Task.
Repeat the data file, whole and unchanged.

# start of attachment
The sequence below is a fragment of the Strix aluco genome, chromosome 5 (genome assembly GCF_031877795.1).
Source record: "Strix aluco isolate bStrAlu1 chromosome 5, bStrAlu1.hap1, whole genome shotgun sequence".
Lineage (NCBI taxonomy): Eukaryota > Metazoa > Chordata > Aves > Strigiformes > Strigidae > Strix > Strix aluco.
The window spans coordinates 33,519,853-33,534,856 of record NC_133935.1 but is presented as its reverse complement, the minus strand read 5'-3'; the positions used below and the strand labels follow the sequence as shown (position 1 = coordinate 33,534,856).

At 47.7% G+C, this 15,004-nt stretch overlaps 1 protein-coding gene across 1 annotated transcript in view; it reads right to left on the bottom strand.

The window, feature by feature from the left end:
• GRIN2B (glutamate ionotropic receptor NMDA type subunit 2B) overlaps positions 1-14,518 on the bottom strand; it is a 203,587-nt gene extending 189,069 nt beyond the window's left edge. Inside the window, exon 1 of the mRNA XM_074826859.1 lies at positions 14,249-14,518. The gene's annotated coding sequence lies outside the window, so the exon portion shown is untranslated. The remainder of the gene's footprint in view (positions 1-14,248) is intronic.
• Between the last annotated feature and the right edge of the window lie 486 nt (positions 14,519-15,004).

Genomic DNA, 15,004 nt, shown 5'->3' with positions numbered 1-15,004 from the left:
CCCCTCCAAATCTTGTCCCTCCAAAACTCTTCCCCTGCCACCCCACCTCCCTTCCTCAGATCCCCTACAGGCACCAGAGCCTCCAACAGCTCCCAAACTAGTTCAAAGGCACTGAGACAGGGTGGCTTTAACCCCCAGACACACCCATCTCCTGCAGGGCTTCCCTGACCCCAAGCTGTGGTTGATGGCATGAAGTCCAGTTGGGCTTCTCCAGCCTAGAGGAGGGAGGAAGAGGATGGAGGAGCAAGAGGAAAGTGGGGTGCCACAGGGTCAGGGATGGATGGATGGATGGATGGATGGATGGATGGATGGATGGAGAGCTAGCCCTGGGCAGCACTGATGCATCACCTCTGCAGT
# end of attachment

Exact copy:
The sequence below is a fragment of the Strix aluco genome, chromosome 5 (genome assembly GCF_031877795.1).
Source record: "Strix aluco isolate bStrAlu1 chromosome 5, bStrAlu1.hap1, whole genome shotgun sequence".
Lineage (NCBI taxonomy): Eukaryota > Metazoa > Chordata > Aves > Strigiformes > Strigidae > Strix > Strix aluco.
The window spans coordinates 33,519,853-33,534,856 of record NC_133935.1 but is presented as its reverse complement, the minus strand read 5'-3'; the positions used below and the strand labels follow the sequence as shown (position 1 = coordinate 33,534,856).

At 47.7% G+C, this 15,004-nt stretch overlaps 1 protein-coding gene across 1 annotated transcript in view; it reads right to left on the bottom strand.

The window, feature by feature from the left end:
• GRIN2B (glutamate ionotropic receptor NMDA type subunit 2B) overlaps positions 1-14,518 on the bottom strand; it is a 203,587-nt gene extending 189,069 nt beyond the window's left edge. Inside the window, exon 1 of the mRNA XM_074826859.1 lies at positions 14,249-14,518. The gene's annotated coding sequence lies outside the window, so the exon portion shown is untranslated. The remainder of the gene's footprint in view (positions 1-14,248) is intronic.
• Between the last annotated feature and the right edge of the window lie 486 nt (positions 14,519-15,004).

Genomic DNA, 15,004 nt, shown 5'->3' with positions numbered 1-15,004 from the left:
CCCCTCCAAATCTTGTCCCTCCAAAACTCTTCCCCTGCCACCCCACCTCCCTTCCTCAGATCCCCTACAGGCACCAGAGCCTCCAACAGCTCCCAAACTAGTTCAAAGGCACTGAGACAGGGTGGCTTTAACCCCCAGACACACCCATCTCCTGCAGGGCTTCCCTGACCCCAAGCTGTGGTTGATGGCATGAAGTCCAGTTGGGCTTCTCCAGCCTAGAGGAGGGAGGAAGAGGATGGAGGAGCAAGAGGAAAGTGGGGTGCCACAGGGTCAGGGATGGATGGATGGATGGATGGATGGATGGATGGATGGATGGAGAGCTAGCCCTGGGCAGCACTGATGCATCACCTCTGCAGT